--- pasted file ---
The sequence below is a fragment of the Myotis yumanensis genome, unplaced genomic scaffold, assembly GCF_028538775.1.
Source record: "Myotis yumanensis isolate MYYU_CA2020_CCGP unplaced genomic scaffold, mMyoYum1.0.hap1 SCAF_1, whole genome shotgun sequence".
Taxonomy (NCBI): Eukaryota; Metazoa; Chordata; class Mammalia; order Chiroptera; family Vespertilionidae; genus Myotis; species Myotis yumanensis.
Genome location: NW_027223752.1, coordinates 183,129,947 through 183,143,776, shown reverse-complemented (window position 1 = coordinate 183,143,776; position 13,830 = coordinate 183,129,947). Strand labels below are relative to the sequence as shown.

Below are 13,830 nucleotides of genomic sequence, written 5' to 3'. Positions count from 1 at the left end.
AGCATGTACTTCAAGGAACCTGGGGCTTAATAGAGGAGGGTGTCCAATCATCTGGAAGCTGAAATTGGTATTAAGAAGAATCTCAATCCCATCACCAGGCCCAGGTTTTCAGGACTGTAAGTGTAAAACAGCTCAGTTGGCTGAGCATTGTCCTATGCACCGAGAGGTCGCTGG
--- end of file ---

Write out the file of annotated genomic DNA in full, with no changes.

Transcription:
The sequence below is a fragment of the Myotis yumanensis genome, unplaced genomic scaffold, assembly GCF_028538775.1.
Source record: "Myotis yumanensis isolate MYYU_CA2020_CCGP unplaced genomic scaffold, mMyoYum1.0.hap1 SCAF_1, whole genome shotgun sequence".
Taxonomy (NCBI): Eukaryota; Metazoa; Chordata; class Mammalia; order Chiroptera; family Vespertilionidae; genus Myotis; species Myotis yumanensis.
Genome location: NW_027223752.1, coordinates 183,129,947 through 183,143,776, shown reverse-complemented (window position 1 = coordinate 183,143,776; position 13,830 = coordinate 183,129,947). Strand labels below are relative to the sequence as shown.

Below are 13,830 nucleotides of genomic sequence, written 5' to 3'. Positions count from 1 at the left end.
AGCATGTACTTCAAGGAACCTGGGGCTTAATAGAGGAGGGTGTCCAATCATCTGGAAGCTGAAATTGGTATTAAGAAGAATCTCAATCCCATCACCAGGCCCAGGTTTTCAGGACTGTAAGTGTAAAACAGCTCAGTTGGCTGAGCATTGTCCTATGCACCGAGAGGTCGCTGG